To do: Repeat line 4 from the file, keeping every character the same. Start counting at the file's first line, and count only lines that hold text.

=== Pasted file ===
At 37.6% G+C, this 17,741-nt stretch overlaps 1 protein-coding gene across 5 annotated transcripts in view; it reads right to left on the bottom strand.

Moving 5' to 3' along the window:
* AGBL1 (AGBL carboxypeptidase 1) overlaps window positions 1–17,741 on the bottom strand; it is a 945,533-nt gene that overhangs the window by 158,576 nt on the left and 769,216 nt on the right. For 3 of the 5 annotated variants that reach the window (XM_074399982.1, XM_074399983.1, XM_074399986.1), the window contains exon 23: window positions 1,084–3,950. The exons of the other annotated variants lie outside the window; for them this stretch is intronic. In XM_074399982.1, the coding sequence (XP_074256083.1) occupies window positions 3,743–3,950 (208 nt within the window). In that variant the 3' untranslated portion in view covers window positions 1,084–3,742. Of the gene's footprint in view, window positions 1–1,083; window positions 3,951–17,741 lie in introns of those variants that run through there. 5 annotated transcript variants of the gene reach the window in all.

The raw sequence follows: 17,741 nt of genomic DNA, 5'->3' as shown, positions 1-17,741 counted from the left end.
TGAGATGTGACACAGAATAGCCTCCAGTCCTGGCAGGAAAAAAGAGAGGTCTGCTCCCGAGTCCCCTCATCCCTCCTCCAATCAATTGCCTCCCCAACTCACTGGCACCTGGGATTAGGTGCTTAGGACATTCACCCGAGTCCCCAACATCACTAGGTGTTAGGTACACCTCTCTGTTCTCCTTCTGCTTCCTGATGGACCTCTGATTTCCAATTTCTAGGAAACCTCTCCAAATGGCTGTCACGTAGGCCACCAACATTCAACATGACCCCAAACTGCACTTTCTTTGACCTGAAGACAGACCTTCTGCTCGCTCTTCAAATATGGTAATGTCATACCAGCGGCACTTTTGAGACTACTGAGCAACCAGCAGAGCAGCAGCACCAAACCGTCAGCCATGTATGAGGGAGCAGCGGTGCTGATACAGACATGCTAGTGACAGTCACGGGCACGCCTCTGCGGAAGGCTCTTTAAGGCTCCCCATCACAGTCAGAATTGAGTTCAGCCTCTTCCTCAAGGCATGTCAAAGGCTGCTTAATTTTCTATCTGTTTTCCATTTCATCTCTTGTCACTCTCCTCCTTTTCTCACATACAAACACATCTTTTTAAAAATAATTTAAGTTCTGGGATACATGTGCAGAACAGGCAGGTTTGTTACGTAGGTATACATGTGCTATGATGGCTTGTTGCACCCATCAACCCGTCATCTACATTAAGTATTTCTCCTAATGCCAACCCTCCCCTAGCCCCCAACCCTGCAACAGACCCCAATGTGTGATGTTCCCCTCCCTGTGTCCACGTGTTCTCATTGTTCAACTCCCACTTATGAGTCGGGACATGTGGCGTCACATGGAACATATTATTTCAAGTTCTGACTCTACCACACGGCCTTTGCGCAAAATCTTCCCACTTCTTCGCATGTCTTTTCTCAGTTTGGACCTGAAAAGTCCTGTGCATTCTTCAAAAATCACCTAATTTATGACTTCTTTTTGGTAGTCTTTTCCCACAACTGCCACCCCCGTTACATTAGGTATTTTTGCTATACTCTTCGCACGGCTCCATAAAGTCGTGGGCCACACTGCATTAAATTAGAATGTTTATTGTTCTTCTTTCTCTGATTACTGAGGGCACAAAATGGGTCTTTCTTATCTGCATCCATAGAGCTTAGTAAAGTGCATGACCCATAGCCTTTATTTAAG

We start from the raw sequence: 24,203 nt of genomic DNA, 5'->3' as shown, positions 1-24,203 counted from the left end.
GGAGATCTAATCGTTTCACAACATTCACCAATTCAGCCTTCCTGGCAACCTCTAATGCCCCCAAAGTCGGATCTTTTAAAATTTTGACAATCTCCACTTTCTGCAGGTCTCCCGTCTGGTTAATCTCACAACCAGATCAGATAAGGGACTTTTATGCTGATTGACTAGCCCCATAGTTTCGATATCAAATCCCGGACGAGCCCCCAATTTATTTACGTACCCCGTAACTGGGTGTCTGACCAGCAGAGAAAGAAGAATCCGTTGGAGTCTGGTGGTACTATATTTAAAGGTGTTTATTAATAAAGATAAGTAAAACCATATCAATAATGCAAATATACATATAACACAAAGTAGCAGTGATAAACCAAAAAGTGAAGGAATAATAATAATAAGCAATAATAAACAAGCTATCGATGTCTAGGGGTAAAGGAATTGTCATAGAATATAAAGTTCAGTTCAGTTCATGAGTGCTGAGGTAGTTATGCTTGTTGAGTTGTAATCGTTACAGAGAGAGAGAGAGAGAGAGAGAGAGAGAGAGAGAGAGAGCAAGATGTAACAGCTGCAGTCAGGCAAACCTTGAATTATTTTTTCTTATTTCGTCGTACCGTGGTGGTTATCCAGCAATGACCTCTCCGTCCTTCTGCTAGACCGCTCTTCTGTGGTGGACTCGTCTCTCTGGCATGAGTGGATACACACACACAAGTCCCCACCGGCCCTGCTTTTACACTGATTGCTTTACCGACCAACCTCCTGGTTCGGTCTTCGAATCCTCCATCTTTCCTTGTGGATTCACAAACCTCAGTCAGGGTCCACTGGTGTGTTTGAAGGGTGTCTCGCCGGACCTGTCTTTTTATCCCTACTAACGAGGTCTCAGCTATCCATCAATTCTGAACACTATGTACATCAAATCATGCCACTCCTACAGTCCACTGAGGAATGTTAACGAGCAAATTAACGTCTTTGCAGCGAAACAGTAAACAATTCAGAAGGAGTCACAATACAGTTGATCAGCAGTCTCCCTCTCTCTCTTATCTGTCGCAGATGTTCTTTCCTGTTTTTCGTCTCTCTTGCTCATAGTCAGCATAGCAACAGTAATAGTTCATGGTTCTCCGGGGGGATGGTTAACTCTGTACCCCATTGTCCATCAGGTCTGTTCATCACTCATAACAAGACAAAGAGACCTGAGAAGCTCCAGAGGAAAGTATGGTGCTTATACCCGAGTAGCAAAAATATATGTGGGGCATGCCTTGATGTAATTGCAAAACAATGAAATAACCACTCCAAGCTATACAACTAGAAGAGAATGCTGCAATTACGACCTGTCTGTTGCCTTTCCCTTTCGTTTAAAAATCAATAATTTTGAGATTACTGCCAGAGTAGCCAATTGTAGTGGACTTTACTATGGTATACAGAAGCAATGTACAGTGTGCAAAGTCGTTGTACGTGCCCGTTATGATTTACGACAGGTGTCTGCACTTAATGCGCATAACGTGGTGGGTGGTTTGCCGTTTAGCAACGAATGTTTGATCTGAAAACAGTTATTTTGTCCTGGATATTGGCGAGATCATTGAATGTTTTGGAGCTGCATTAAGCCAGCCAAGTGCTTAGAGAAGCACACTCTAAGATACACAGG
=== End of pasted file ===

The raw sequence follows: 17,741 nt of genomic DNA, 5'->3' as shown, positions 1-17,741 counted from the left end.